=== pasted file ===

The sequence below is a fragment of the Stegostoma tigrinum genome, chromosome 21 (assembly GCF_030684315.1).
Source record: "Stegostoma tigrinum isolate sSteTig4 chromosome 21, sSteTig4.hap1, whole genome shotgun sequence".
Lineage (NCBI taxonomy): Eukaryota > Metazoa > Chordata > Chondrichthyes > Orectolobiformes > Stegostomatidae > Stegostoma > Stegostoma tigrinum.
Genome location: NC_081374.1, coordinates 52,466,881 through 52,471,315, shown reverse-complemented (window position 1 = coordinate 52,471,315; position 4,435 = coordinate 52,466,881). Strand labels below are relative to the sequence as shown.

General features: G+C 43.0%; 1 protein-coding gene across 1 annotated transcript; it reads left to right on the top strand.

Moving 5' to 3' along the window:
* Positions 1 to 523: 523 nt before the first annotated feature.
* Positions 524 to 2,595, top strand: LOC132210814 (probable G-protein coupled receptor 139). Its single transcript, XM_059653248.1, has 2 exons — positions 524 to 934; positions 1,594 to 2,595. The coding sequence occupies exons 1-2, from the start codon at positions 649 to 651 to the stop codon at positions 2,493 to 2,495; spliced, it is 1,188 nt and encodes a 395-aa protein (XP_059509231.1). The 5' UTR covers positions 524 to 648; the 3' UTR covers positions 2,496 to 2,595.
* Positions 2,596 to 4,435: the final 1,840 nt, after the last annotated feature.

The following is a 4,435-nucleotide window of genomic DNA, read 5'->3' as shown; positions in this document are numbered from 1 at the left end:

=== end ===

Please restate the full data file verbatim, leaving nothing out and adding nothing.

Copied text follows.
The sequence below is a fragment of the Stegostoma tigrinum genome, chromosome 21 (assembly GCF_030684315.1).
Source record: "Stegostoma tigrinum isolate sSteTig4 chromosome 21, sSteTig4.hap1, whole genome shotgun sequence".
Lineage (NCBI taxonomy): Eukaryota > Metazoa > Chordata > Chondrichthyes > Orectolobiformes > Stegostomatidae > Stegostoma > Stegostoma tigrinum.
Genome location: NC_081374.1, coordinates 52,466,881 through 52,471,315, shown reverse-complemented (window position 1 = coordinate 52,471,315; position 4,435 = coordinate 52,466,881). Strand labels below are relative to the sequence as shown.

General features: G+C 43.0%; 1 protein-coding gene across 1 annotated transcript; it reads left to right on the top strand.

Moving 5' to 3' along the window:
* Positions 1 to 523: 523 nt before the first annotated feature.
* Positions 524 to 2,595, top strand: LOC132210814 (probable G-protein coupled receptor 139). Its single transcript, XM_059653248.1, has 2 exons — positions 524 to 934; positions 1,594 to 2,595. The coding sequence occupies exons 1-2, from the start codon at positions 649 to 651 to the stop codon at positions 2,493 to 2,495; spliced, it is 1,188 nt and encodes a 395-aa protein (XP_059509231.1). The 5' UTR covers positions 524 to 648; the 3' UTR covers positions 2,496 to 2,595.
* Positions 2,596 to 4,435: the final 1,840 nt, after the last annotated feature.

The following is a 4,435-nucleotide window of genomic DNA, read 5'->3' as shown; positions in this document are numbered from 1 at the left end: